Debt financing for fintech startups: are they the new venture round? – fine extra | CialisWay

In the first seven months of the year, venture capital (VC)-backed companies in the United States borrowed nearly $15.9 billion through 321 deals, according to Crunchbase data. As of the same date in 2021, startups have disclosed over $13.3 billion in debt across 320 acquisitions.

Debt experts claim the growth is definitely real

While it’s important to note that these numbers aren’t all-inclusive, and that some entrepreneurs in industries like fintech often borrow for working capital, the rise in debt coincides with many venture capital firms cutting funding.

Below are some of this year’s most announced debt financings:

  • Connecticut-based financial services firm Freepoint Commodities announced a $2.6 billion debt financing.

  • EdgeConneX, a Virginia-based edge infrastructure provider, has closed a $1.7 billion lending transaction.

  • Liquidity Capital, a New York alternative finance newcomer, announced a $725 million loan.

Why is debt financing gaining momentum?

Venture debt financing provides a company with a loan that can be used for specific goals; such as capital expenditures, liquidity for the next round of capital or acquisitions, as opposed to traditional equity investments that dilute existing owners. The lenders are assessing the risk profile of the loan based on upcoming equity rounds and the company’s ability to raise additional capital based on its strong performance and growing momentum, so it does not fully replace an equity investment.

Because the debt is not backed by ongoing, positive cash flows or company assets that can be supported by regular loans or bank lines of credit, the financing model is ideal for growing businesses. To help companies manage their capital structure, interest is paid in the first few months of the loan and the loan terms are adjusted according to the company’s maturity profile.

Suppose you view loans and credit facilities as more attractive alternatives for startups looking for capital, especially during a downturn like the one we’re currently experiencing. If so, you’ll notice that the number of companies raising debt seems to be increasing. This can have different causes. While some founders find it difficult to seek venture capital, others may not want to, preferring to avoid ownership dilution.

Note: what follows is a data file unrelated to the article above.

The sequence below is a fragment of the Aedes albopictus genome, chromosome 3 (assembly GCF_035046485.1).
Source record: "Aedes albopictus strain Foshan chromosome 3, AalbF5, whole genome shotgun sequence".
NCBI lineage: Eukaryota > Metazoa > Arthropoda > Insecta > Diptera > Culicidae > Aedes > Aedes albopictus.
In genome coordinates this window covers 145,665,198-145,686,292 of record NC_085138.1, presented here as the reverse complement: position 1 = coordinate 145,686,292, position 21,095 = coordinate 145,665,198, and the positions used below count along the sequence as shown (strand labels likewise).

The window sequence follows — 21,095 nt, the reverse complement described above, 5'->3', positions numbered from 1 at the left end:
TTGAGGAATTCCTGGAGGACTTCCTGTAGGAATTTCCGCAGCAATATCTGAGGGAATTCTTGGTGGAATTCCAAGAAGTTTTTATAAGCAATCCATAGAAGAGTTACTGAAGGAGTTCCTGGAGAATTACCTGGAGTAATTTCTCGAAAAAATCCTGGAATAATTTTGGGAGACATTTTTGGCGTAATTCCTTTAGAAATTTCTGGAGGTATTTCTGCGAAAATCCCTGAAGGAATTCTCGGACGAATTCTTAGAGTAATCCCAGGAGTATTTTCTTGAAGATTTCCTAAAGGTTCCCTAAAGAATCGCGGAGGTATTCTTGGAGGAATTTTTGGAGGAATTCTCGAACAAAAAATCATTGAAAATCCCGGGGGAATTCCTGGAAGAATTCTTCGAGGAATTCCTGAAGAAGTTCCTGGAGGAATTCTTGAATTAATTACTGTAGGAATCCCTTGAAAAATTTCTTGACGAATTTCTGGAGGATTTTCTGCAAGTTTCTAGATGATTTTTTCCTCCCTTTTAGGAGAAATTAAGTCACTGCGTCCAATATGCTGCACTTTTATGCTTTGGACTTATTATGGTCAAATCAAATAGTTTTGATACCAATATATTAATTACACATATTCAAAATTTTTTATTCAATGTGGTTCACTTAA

Clara, an expense management startup based in Mexico City, announced on Aug. 8 this year that Goldman Sachs had authorized it for up to $150 million in funding. According to the statement, the facility would enable Clara to expand its corporate card, accounts payable and short-term corporate finance products in LATAM. The company claims it is currently working with over 5,000 companies in Mexico, Brazil and Colombia and hopes to double that number by the end of the year. At the time of a $30 million financing in May 2021, Clara’s estimated valuation was $130 million. Eight months later, it had received a $70 million Series B under Coatue’s management and became the Unicorn.

In August 2022, Yieldstreet announced that it had acquired a US$400 million warehouse from Monroe Capital LLC in the United States. According to a representative of emerging alternative investment firm Yieldstreet, this funding is the largest of its kind to date. Since its inception in 2015, the company says it has attracted more than 400,000 clients and raised over $3 billion in funding across a variety of investment products. This is not typical corporate debt; It uses a warehousing facility, which means it intends to expand the pool of investments available to users of the Yieldstreet platform rather than pay for general operating costs or expenses.

This is a quick reminder that debt financing is different from storage facilities as debt lends money for operational purposes. A line of credit is essentially what storage facilities are.